When you watch our movies, it was just the two of us. All we had was each other.
Stan Laurel (Steve Coogan) in the delightful Stan and Ollie (2018), which tells of the duo’s attempts to make a comeback years after their Hollywood heyday and the tension that resurfaces as they start performing again. You can find other quotes from the film here.
Casey: It’s not the end of the world. Bianca: Well that’s easy for you to say. I don’t have a date. Jess: I can fix that. Er… Jack Rebus? Bianca: Tiny hands. Jess: Mark Warshaw? Bianca: Smells like trash. Jess: Ah! Charlie Piper. Bianca: Charlie Piper, my cousin Charlie Piper? Jess : People don’t know that!
Bianca Santos, Mae Whitman and Skyler Samuels in the teen comedy The DUFF (2015). The letters in the title, pivotal to the film’s theme, stand for Designated Ugly Fat Friend. The DUFF does not necesarily have to be ugly or fat, but is the least popular within a group who is exploited by others to get closer to the more popular members.
Simon Masrani: You created a monster! Henry Wu: Monster is a relative term. To a canary, a cat is a monster. We’re just used to being the cat.
Irfan Khan and B.D. Wong in the sci-fi adventure film Jurrasic World (2015), the fourth and latest film in the Jurassic Park franchise. You can see my largely positive thoughts on the dinosuar-fuelled fantasy in my review here.
I do wish we could chat longer, but… I’m having an old friend for dinner. Bye.
Hannibal Lecter (Sir Anthony Hopkins) in the cinematic masterpiece Silence of the Lambs (1991), one of only three films to win the highly-prized quintet of Best Film, Best Director, Best Actor, Best Actress and Best Original/Adapted Screenplay. The psychological thriller told of an FBI agent who must work with a manipulative killer to catch another criminal. It was directed by Jonathan Demme, who sadly passed away earlier this week at the age of 73.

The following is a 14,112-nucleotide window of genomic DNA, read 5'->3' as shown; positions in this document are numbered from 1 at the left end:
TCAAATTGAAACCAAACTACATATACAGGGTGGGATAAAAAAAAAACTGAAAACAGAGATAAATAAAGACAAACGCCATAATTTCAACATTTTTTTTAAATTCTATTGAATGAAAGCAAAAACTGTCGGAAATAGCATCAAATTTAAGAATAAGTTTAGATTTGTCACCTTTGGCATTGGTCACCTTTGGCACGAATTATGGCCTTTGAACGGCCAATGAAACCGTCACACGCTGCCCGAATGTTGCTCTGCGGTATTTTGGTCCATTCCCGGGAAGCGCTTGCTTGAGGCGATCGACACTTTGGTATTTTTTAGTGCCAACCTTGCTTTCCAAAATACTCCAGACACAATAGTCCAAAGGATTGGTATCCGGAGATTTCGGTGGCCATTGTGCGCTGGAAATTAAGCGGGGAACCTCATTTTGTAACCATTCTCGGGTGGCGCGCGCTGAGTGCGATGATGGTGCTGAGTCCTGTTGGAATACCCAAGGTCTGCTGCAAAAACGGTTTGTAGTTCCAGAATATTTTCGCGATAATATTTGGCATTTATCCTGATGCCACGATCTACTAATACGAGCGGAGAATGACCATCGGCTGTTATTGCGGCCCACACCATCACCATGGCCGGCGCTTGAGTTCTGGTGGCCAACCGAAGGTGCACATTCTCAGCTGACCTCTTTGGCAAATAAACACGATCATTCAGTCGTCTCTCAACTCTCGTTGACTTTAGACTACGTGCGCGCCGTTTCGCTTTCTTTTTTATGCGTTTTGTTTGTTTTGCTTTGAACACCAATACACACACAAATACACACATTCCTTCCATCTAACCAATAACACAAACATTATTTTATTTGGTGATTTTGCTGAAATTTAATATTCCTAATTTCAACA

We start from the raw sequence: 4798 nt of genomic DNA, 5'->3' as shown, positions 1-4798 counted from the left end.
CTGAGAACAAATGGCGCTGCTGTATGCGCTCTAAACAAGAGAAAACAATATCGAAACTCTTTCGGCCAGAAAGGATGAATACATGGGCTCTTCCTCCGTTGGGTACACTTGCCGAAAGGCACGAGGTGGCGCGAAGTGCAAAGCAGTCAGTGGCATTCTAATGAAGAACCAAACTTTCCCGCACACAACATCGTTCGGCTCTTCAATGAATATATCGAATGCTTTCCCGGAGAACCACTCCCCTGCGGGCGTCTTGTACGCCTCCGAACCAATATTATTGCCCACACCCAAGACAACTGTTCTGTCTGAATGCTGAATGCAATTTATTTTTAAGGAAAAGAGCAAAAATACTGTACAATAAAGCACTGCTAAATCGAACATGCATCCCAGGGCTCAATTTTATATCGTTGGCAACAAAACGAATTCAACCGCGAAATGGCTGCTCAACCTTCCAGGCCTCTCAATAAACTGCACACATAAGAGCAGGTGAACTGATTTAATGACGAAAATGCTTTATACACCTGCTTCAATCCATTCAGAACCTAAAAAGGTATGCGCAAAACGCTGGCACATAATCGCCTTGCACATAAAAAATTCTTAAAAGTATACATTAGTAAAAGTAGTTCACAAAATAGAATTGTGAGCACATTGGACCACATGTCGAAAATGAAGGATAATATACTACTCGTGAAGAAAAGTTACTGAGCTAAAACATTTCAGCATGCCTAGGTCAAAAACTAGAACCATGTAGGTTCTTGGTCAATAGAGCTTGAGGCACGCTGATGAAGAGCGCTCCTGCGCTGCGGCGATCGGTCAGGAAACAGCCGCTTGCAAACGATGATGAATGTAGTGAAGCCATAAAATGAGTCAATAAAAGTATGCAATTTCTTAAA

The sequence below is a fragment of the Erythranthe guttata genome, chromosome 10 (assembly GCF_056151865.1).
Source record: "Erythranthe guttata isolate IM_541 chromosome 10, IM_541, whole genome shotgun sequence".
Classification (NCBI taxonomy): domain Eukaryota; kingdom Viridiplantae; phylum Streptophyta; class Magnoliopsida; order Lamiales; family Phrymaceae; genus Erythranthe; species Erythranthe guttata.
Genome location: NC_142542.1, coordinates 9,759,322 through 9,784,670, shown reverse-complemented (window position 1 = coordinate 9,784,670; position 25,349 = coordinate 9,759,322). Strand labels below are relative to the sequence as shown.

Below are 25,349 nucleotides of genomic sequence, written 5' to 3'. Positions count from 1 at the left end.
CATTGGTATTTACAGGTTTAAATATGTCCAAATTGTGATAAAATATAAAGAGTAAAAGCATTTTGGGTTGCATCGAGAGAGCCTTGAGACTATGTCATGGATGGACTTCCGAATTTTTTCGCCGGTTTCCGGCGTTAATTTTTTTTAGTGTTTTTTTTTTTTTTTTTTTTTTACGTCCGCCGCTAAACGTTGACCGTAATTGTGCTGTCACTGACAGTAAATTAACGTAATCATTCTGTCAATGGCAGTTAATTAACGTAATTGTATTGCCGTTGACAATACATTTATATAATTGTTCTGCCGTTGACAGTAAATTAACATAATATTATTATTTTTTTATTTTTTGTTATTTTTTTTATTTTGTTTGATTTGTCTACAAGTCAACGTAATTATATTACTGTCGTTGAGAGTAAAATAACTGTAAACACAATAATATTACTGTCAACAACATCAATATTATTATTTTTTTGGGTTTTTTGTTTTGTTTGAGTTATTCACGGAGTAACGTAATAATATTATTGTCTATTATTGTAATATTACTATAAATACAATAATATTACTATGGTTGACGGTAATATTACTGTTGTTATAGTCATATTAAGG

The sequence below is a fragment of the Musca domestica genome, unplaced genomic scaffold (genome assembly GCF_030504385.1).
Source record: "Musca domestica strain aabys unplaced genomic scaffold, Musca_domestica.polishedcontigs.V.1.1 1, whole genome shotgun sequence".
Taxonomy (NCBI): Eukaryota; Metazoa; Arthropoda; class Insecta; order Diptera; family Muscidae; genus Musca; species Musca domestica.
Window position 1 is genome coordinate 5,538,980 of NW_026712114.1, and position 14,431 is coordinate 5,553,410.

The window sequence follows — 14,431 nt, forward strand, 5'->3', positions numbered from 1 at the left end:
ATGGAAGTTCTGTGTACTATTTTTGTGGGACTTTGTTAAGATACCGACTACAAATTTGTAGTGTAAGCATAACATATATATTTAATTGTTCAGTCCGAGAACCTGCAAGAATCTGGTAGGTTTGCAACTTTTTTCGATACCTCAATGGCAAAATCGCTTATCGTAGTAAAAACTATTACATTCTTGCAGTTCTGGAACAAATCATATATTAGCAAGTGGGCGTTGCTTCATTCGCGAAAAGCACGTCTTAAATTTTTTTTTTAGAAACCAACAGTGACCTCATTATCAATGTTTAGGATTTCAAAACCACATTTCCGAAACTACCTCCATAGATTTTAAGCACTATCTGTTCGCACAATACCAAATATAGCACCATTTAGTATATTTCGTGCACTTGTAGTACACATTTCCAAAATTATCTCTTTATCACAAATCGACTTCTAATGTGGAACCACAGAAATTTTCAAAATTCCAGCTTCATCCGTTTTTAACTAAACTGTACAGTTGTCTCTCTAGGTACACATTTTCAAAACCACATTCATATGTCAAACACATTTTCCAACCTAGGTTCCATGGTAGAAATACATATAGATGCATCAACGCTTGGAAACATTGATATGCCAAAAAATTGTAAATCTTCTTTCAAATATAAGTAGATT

2016 will always be remembered as a politically volatile year and one which included all kinds of tragic deaths in the world of entertainment. George Michael, Carrie Fisher, Alan Rickman, Prince and David Bowie were among the many creative talents that passed far too soon. There were also another new set of films, with superhero blockbusters, friendly animation and comedies among them. How many of the 15 (in no particular order) do you know? Which ones stood out to you? Feel free to compare your score to last year.
Megan McCallister: You’re not at all worried that something might happen to Kevin? Buzz McCallister: No, for three reasons: A, I’m not that lucky. Two, we use smoke detectors and D, we live on the most boring street in the whole United States of America, where nothing even remotely dangerous will ever happen. Period.
Hillary Wolf and Devin Ratray in festive favourite Home Alone (1990). Written by John Hughes, best known for his 80s coming of age comedy dramas, the story tells of a boy left alone by mistake over Christmas and needing to protect his home from two burglars.
I’ve delivered a million passengers over forty years, but in the end I’m going to be judged by two hundred and eight seconds.
Chesley ‘Sully’ Sullenberger(Tom Hanks) in the film Sully. Directed by Clint Eastwood, it tells of the ‘Miracle of the Hudson’, where a commercial airline landed on the Hudson river without fatalities after a flock of birds disabled both engines.
Miranda Priestly (Merryl Streep) and Andy Sachs (Anne Hathaway) in the biting comedy drama The Devil Wears Prada (2006). The film tells of an intern who goes to work as the co-assistant of a highly influential fashion magazine, with Priestly largely believed to be based on Anna Wintour.